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Avery Wheless


Katikía is pleased to announce our inaugural residency exhibition of LA based artist Avery Wheless opening Monday, July 3rd. The exhibition Precipice was completed during the artist’s time in Monemvasia, Greece. The residency kicked off in Athens where Wheless explored ancient Greek art history and uncovered the emerging contemporary art scene within the capital's numerous galleries and artist studios. While creating her own body of work, Wheless produced an art curriculum that she taught at the town's local public elementary school. She worked with students and introduced them to a new approach to painting. The exhibition will be displayed in a historical seaside ruin built into the cliffs along the Castro -a medieval town- for the residents and visitors of Monemvasia to view.  

The movement of bodies in Wheless’s energetic and tender paintings originate from Wheless’s history with dance, particularly ballet. Delicate movements command power and space while exploring the complexities of personal and social impacts of the female form.

“My works are often a reflection on how I relate to others. They explore how I see myself and take up space, finding comfortability while often feeling exposed and vulnerable. In this residency, I have experienced what it means to be removed, but also present in an unfamiliar environment. While observing people, I interact and engage, but also have an extra level of outsiderness as a viewer. It's been interesting to be seen by new people in a new place, while taking in new information, colors, landscapes and attitudes. There is also an obvious part of me which feels removed from those at home. I have been extremely aware of the precipice of transition that I feel myself in. Unsure of what is next while experiencing what I am unaccustomed to. I am grateful for a fresh space and place of unknown to explore. I have been processing a mix of reverence and grief of letting go and acknowledging the beauty of reconnecting with myself. 


Precipice celebrates being vulnerable within a new environment. Many of the paintings are from scenes I have experienced here. Whether food, people, colors or landscape, I have pulled from my surroundings as an observer. Some works I have painted myself into. In these pieces I am involved, yet removed. The resulting images celebrate and mourn the capacity to hold and be held. They are a processing of what it means to exist within my body while acknowledging there is a falling apart while simultaneously being held together--thinking about how this relates to water and its capacity to suppress, but also buoy. How water allows us to float and be supported while touching everything and nothing at once. These works allow an openness to magic and spiritual awareness that is easy to find when things are fresh and new.”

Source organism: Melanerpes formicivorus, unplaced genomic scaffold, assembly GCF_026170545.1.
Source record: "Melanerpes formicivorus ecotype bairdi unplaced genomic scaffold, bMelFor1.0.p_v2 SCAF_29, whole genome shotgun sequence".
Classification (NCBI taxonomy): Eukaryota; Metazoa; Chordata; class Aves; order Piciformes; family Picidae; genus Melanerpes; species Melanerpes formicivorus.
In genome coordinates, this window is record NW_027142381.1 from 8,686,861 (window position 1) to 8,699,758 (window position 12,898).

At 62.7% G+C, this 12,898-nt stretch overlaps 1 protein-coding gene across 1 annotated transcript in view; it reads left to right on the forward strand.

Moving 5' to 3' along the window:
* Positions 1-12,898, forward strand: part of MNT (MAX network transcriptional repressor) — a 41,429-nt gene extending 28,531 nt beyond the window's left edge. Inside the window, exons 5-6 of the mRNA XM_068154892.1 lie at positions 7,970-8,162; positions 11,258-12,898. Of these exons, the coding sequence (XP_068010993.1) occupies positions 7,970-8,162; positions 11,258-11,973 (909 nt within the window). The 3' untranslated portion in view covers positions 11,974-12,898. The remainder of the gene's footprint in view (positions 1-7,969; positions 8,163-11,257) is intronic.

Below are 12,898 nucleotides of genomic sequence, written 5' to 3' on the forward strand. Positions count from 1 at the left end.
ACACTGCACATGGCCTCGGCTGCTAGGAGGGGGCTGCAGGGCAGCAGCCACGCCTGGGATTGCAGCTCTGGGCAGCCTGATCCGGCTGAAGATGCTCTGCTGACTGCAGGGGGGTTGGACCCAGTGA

Translucent but fully covered,

How vulnerable can you be without showing too much?

—too much or not enough?

The constant back and forth as the waves push and pull.

Hear the water massage in and out against the rocks moving and knocking against each other —minuscule movements you may miss, but the change is constant.

Even if you don’t decipher there is a ripple effect.

I feel myself shifting. 

Teetering on the rocks. 

Hurry up so you don’t falter.

Look down or behind and you for sure could slip—

This awareness keeps me going.

The edge leads to the abyss, calm yet deep. 

You could sink or glide across, panic may make you choke.

The edge exhilarates and terrifies.

Remembering the water will encompass, yet support if you fall. 

Submerging my body and extending my feet to the bottom, the rocks look so close, but they are further than anticipated, I still can't quite reach them. 

Floating still. 

Wanting to only remember this ocean of blue in front of me and the holiness of awe when breathless.

Remember you’ve been this way before.

-Avery Wheless

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Avery Wheless

Born in Charlotte, North Carolina in 1993, Avery Wheless received a BFA in painting from the Rhode Island School of Design. She currently lives and works in Los Angeles.

Her energetic and tender paintings are crafted with an Impressionist sensibility, portraying the female form in play, leisure, solitude, agony; and ecstasy. “It’s gory to have a body,” says Wheless about her works. Working also as a video artist, the movement of bodies across her paintings has origins in Wheless’s history with dance, particularly ballet. Delicate movements command power and space, both on film and on the canvas.

Her first solo exhibition in Los Angeles, “So does everybody else” debuted at Rusha & Co. in 2022. Her work has also been exhibited at The Pit, Los Angeles; Ochi Gallery, Sun Valley; Superzoom, Paris; Suggested Followers curated by Jerry Gogosian at Sotheby’s, New York; and Junior High, Los Angeles.

Throughout her own career, Avery also is passionate about inspiring others to explore and feel empowered through creativity. In 2013, while still earning her undergraduate degree, Avery taught within an outreach program and led art to elementary school students in Guatemala where the arts education program had been cut. While in Los Angeles, she has also taken on private clients in jr. high and highschool to develop artist portfolios for university admissions such as LASCHA and RISD.

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